Journal Issue
Working Paper Summaries (WP/93/55 - WP/93/95)

Summary of WP/93/90: “On Credible Disinflation”

International Monetary Fund
Published Date:
January 1994
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The main “stylized facts” from the attempts to stop chronic inflation using reductions in the rate of the devaluation are a sustained appreciation of the domestic currency, current account deficits and increases in real activity at the beginning of the programs, followed by contractions. Most explanations of these facts have relied upon the existence of backward-looking price-setting behavior or of credibility problems. This paper shows that those stylized facts can be obtained as an equilibrium outcome in an economy with continuous market clearing, rational expectations, and no credibility problems.

The paper studies the effects of a gradual decline in the rate of devaluation rather than the more traditional, unexpected permanent reduction, in a two-sector economy subject to a cash-in-advance constraint. The gradual reduction in the rate of devaluation constitutes a progressive reduction in the monetary “wedge” generated by the transactions technology. This yields an increasing path of consumption, which in the case of the nontradable good, can be obtained only with a protracted real exchange rate appreciation. An initial increase in net foreign assets allows consumption of the tradable good to increase over time even when its production is falling; hence, a progressive trade deficit (or reductions in the surplus) follows.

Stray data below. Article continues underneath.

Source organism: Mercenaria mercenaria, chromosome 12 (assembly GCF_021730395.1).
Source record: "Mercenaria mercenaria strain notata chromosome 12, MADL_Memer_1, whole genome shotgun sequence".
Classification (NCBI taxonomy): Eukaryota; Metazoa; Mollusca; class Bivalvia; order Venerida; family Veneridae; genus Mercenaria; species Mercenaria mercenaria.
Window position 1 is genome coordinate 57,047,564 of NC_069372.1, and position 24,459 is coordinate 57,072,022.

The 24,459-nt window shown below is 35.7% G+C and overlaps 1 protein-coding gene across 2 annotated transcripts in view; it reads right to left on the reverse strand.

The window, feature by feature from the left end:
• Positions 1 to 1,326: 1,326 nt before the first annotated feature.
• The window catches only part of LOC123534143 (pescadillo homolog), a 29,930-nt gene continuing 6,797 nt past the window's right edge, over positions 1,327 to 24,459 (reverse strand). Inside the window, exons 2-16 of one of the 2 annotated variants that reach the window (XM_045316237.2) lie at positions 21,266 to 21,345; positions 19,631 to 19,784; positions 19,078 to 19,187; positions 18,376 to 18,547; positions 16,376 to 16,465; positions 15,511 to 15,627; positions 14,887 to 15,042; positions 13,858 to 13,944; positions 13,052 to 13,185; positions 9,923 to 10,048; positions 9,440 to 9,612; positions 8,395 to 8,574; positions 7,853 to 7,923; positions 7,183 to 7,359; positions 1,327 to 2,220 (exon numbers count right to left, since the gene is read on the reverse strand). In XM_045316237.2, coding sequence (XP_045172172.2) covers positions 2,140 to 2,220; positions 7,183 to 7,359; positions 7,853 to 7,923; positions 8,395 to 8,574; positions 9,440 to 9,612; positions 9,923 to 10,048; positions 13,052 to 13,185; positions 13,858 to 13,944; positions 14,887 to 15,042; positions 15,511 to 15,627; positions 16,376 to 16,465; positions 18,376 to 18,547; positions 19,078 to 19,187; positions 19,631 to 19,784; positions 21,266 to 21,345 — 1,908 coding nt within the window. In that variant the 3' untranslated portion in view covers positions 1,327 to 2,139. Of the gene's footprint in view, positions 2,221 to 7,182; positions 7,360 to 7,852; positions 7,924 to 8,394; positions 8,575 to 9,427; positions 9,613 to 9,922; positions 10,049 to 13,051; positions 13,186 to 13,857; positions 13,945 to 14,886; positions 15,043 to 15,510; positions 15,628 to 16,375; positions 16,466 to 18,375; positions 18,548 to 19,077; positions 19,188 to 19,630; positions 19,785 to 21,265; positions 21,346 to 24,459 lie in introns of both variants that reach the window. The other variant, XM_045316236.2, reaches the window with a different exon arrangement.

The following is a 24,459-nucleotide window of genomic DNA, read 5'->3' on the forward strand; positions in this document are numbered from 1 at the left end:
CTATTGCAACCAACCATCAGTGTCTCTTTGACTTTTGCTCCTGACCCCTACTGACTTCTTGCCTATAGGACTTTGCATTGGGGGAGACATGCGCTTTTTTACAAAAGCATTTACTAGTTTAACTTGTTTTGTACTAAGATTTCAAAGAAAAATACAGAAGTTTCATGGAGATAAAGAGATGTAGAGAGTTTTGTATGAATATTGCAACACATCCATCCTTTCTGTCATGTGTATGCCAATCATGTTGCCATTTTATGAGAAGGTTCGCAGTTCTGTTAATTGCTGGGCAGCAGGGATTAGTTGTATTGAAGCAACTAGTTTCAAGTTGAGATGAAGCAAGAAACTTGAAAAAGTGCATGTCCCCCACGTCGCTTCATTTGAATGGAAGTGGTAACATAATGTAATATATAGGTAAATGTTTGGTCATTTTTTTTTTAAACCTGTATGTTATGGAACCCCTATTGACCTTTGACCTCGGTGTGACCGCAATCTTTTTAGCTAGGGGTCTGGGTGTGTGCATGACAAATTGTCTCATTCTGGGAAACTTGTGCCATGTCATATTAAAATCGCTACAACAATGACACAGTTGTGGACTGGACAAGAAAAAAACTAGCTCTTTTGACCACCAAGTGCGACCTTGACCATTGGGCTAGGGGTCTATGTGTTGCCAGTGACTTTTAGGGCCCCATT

The fact that intertemporal substitution in labor supply appears to be higher than that in consumption is exploited to generate a boom in economic activity at the onset of the program. The progressive reductions in inflation further increase labor effort, as the implicit bias toward leisure that inflation induces is removed from the system. The paper argues that when credibility is gained in the early stages of the program, as in the Mexican stabilization of 1988-92, a recession may not follow the initial boom. Casual evidence suggests that increases in labor supply, coupled with a flexible labor market, played a significant role in the Mexican success--in accordance with the predictions of the model.

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